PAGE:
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Typical masses, forces, temperatures, etc, involved in most physical/chemical processes strongly suggest that the field of molecular dynamics is situated on the border of quantum and classical mechanics. Mathematical models developed to describe molecular processes should (at least partly!) account for quantum effects. Due to the exceedingly high effort of full quantum dynamical simulations of complex molecular systems, mixed quantum-classical simulations often provide a promising approach on the way to high dimensionality.

Exciton dynamics in organic semiconductors

cooperation with Rupert Klein
support by ECMath (Einstein Center for Mathematics Berlin) through project SE 20

The performance of optoelectronic devices, such as photovoltaic cells, is critically influenced by the transport of excitonic energy because the majority of photo-excitations occur in the bulk of the crystal from where the energy has to be transported to the interfaces with the electrodes, where charge generation often only occurs. In organic semiconductors, e.g. molecular crystals, polymer chains or dendrimers, the excitons are strongly localized, and the energy transport is normally modeled in terms of excitons diffusively hopping between sites. The present proposal aims at an improved understanding of the excitonic energy transport in organic semiconductors, which is relevant for the characterization of organic solar cells, on a microscopic basis, with emphasis on the role of the electron-phonon coupling. Using mixed quantum-classical dynamics schemes, the electronic degrees of freedom (excitons) are to be treated quantum-mechanically while the nuclear motions (phonons, molecular vibrations) are treated classically. To this end, stochastic surface-hopping algorithms shall be applied and further developed.
Figure adapted from DOI:10.1039/C5EE00925A

Quantum-Classical Liouville Dynamics

cooperation with Illia Horenko, Martin Weiser, and Christof Schütte
support by Deutsche Forschungsgemeinschaft through SFB 450

In mixed (or hybrid) quantum-classical mechanics few (but important!) degrees of freedom are modeled quantum-mechanically while the remaining ones are treated within the classical approximation. 
 A mathematically rigorous approach to this is based on the technique of the partial Wigner transform of the quantum Liouville-von Neumann equation for systems with two-component of disparate masses. As a first order approximation the quantum-classical Liouville equation (QCLE) describes consistently the evolution of densities and coherences in phase space thereby overcoming the main limitation of the mean field (Ehrenfest) approach to mixed quantum-classical dynamics where all densities are subject to the same mean field potential.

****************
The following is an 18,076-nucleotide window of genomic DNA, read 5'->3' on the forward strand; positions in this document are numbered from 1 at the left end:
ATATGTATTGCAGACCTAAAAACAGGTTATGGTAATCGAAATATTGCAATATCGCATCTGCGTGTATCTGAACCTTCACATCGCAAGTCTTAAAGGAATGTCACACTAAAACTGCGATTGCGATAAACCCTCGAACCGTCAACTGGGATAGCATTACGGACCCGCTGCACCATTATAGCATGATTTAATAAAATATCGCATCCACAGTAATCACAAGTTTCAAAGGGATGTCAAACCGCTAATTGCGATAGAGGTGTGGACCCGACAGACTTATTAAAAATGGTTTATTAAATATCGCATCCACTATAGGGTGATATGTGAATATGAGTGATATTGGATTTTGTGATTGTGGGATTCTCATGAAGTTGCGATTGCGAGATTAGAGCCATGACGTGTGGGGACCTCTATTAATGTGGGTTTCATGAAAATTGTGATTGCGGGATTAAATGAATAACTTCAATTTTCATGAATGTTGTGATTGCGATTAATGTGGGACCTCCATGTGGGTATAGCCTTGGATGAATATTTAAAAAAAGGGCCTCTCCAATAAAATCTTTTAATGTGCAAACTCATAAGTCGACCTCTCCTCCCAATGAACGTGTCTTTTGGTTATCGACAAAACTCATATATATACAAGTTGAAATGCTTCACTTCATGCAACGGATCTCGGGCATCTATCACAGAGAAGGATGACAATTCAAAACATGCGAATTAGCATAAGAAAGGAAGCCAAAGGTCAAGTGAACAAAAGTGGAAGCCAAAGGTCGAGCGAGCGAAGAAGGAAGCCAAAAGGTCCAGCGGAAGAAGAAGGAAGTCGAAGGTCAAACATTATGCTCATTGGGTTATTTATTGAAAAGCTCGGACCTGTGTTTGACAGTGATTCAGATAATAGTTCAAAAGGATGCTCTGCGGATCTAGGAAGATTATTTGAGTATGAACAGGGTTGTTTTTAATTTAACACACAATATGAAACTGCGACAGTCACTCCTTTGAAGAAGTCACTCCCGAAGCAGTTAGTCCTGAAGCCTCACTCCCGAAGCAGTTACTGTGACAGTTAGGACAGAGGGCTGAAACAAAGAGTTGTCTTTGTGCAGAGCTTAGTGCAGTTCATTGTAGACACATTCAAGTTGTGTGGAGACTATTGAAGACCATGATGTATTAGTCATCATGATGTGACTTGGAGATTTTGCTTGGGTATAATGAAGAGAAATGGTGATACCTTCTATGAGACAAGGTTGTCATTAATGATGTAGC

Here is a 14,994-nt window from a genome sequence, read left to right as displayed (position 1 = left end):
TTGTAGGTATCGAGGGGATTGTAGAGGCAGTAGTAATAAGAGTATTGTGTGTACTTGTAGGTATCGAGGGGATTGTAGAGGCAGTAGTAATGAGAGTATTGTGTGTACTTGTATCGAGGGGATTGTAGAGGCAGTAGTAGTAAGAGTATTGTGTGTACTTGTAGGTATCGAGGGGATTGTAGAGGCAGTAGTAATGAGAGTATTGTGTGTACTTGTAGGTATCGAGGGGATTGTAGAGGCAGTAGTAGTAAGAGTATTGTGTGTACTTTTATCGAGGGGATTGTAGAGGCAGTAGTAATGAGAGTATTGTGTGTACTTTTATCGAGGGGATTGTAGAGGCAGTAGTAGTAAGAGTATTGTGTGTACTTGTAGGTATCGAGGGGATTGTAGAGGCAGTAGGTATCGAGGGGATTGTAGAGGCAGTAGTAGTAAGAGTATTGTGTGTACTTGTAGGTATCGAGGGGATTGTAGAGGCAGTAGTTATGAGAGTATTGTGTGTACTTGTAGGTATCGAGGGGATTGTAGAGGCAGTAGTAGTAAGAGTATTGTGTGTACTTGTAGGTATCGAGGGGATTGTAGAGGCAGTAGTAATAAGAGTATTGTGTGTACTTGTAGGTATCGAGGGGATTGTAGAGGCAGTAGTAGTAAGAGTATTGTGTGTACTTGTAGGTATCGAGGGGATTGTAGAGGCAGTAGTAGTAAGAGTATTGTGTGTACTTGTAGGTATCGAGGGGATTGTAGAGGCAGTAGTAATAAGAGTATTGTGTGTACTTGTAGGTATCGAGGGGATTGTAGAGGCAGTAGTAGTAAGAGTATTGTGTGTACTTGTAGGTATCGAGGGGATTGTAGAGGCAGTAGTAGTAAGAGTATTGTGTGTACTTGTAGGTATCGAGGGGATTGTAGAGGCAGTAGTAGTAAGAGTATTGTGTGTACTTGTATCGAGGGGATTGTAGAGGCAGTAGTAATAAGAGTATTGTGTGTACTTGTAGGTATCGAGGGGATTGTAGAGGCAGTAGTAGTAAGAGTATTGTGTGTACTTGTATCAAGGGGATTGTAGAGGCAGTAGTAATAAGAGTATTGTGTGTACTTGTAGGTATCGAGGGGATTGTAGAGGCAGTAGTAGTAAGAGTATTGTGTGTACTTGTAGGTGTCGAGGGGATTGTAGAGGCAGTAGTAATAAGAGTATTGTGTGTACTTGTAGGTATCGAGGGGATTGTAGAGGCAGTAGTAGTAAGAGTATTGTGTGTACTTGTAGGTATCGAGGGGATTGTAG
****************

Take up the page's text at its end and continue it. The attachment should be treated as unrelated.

Our approaches to efficient numerical propagation schemes for the QCLE are based on a representation of of densities as well as coherences of Gaussian packets in phase space [38]. In our surface hopping Gaussian (SHG) algorithm [39] these Gaussian packets evolve independently but non-adiabatic transitions at (avoided or genuine) crossings or at conical intersections are modeled by stochastic hopping of Gaussians, thus representing a major step beyond the stochastic surface hopping trajectory approch (SHT). In other work, a deterministic approaches have been cultivated: Based on Rothe methods, the trapezoidal rule adaptive integrator for Liouville dynamics (TRAIL) offers the advantage of full adaptivity [43] where the quality of the spatial approximation can be controlled by dynamic creation and/or annihilation of Gaussians. We also developed theoretical QCLE-based models for quantum dynamics driven by external fields based on Floquet representations [34].
Figure adapted from where?

... aber wenn es auch von einem logischen Standpunkt aus vielleicht ein Verbrechen ist, muss ich gestehen, dass ich nichtsdestoweniger davon überzeugt bin, dass der Schwindel des Vermischens der klassischen Theorie und der Quantentheorie sich noch auf viele Weisen beim Aufspüren der Geheimnisse der Natur als fruchtbar erweisen wird ...

N. Bohr an W. Pauli, 11. Dez. 1924
Burkhard Schmidt,
Jun 9, 2017, 11:37 AM
Burkhard Schmidt,
Jun 9, 2017, 11:37 AM